So they went and made the tomb secure by putting a seal on the stone and posting the guard. Matthew 27:66
As presented on *The Lutheran Hour® by Dr. Oswald Hoffmann, April 10, 1966.
For Jesus’ followers, Good Friday looked like the end of all their hopes. His enemies held a victory celebration and gloated, “At last we’re rid of Him!” They rolled a stone against the door of his tomb and wrote “finis,” which means “the end.”
The new chapter being written by God this Easter weekend has a short title: “Christ lives.” Since Christ has been raised from the dead, no stone, however big or imposing will ever be final again. You may close a chapter that seems hopeless and beyond change or improvement. You may bury your cherished hopes, your fond dreams, your fervent desires, putting them to rest in a tomb marked “impossible and hopeless.” You may roll up to the door of that tomb the stone of defeat and despair. You may seal it up and write “finis” upon it. But God always has a line of His own: “To be continued.”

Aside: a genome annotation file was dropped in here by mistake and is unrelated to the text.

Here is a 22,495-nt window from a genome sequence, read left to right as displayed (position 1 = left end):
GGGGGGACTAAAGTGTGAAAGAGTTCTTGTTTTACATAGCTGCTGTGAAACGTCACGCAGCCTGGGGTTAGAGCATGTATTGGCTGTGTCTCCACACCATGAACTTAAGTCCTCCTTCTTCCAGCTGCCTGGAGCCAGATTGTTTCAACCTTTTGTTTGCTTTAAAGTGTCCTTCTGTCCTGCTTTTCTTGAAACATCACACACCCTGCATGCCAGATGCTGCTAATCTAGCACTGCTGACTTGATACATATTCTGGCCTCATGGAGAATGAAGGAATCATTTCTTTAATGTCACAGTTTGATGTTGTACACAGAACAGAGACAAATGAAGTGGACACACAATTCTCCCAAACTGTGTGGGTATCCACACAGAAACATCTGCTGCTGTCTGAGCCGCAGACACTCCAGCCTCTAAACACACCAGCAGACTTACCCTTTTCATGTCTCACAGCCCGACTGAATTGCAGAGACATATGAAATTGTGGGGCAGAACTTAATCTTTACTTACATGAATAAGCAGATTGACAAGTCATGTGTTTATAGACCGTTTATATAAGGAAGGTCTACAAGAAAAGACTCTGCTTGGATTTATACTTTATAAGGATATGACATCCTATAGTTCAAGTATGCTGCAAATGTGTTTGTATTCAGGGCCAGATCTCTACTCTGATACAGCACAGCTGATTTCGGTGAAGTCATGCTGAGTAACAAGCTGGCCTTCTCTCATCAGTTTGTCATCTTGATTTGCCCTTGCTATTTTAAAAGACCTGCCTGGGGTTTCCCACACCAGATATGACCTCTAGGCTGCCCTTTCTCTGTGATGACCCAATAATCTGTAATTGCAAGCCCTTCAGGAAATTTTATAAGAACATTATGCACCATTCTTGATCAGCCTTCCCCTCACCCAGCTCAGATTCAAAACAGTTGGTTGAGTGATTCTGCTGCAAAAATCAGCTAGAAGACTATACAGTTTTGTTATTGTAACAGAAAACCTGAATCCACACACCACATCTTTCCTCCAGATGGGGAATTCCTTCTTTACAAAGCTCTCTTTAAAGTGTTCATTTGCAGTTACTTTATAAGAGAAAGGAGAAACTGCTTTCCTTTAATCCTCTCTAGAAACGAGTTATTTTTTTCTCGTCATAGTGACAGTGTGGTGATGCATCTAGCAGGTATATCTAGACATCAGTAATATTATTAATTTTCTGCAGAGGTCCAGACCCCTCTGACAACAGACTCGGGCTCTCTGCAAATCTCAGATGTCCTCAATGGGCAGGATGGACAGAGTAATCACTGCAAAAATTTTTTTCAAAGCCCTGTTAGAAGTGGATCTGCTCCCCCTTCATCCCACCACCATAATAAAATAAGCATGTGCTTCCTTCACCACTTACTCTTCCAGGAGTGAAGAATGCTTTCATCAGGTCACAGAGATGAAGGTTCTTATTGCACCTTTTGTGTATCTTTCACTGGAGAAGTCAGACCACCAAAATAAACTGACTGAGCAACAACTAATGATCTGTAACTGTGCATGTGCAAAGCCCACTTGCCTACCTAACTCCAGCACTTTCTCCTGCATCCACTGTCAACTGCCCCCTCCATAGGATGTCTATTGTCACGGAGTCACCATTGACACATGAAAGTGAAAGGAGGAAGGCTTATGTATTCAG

God does not notice stones. The enemy that haunts us all is finished. Christ lives. The stone has been rolled away. In Christ there is full forgiveness and vibrant life.
Let Christ live in you. With Christ living in you, life will not be easy. It will often be dangerous. A lot of things will have to go by the board: old sins, self-adoration, fence-straddling, lukewarm discipleship. Jesus Christ has broken death’s dark prison. Look out, devil. Look out, death. Look out, man. Look out and live dangerously with Christ in you in all His risen power.
Lord Jesus Christ, victor over sin and death, stay with us through this life and lead us to eternal life with You. Amen.
Taken from A Message of Hope: Proclaiming the Cross (selections from messages broadcast on *The Lutheran Hour, celebrating 75 years of proclaiming the promise).
Copyright © 2006 by Lutheran Hour Ministries
*The Lutheran Hour is the longest-running Christian radio broadcast in the world. It is a production of Lutheran Hour Ministries. For more information, visit www.lutheranhour.org.